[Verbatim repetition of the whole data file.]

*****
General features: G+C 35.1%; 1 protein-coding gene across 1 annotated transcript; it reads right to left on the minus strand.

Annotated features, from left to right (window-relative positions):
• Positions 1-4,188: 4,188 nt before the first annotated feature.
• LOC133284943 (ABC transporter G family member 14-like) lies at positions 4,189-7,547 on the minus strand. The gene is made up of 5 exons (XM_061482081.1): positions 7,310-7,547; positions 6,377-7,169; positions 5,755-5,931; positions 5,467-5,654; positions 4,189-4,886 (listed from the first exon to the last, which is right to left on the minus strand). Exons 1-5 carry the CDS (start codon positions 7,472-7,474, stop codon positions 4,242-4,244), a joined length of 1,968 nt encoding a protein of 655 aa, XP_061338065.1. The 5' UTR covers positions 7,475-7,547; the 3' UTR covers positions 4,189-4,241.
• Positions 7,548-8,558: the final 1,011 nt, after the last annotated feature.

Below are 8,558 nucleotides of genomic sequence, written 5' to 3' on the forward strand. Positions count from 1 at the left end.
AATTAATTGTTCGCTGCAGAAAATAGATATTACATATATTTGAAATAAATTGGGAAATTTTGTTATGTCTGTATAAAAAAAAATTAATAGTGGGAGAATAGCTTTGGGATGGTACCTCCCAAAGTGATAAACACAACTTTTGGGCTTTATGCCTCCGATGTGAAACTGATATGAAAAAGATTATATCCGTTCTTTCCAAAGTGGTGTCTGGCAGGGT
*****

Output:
General features: G+C 35.1%; 1 protein-coding gene across 1 annotated transcript; it reads right to left on the minus strand.

Annotated features, from left to right (window-relative positions):
• Positions 1-4,188: 4,188 nt before the first annotated feature.
• LOC133284943 (ABC transporter G family member 14-like) lies at positions 4,189-7,547 on the minus strand. The gene is made up of 5 exons (XM_061482081.1): positions 7,310-7,547; positions 6,377-7,169; positions 5,755-5,931; positions 5,467-5,654; positions 4,189-4,886 (listed from the first exon to the last, which is right to left on the minus strand). Exons 1-5 carry the CDS (start codon positions 7,472-7,474, stop codon positions 4,242-4,244), a joined length of 1,968 nt encoding a protein of 655 aa, XP_061338065.1. The 5' UTR covers positions 7,475-7,547; the 3' UTR covers positions 4,189-4,241.
• Positions 7,548-8,558: the final 1,011 nt, after the last annotated feature.

Below are 8,558 nucleotides of genomic sequence, written 5' to 3' on the forward strand. Positions count from 1 at the left end.
AATTAATTGTTCGCTGCAGAAAATAGATATTACATATATTTGAAATAAATTGGGAAATTTTGTTATGTCTGTATAAAAAAAAATTAATAGTGGGAGAATAGCTTTGGGATGGTACCTCCCAAAGTGATAAACACAACTTTTGGGCTTTATGCCTCCGATGTGAAACTGATATGAAAAAGATTATATCCGTTCTTTCCAAAGTGGTGTCTGGCAGGGT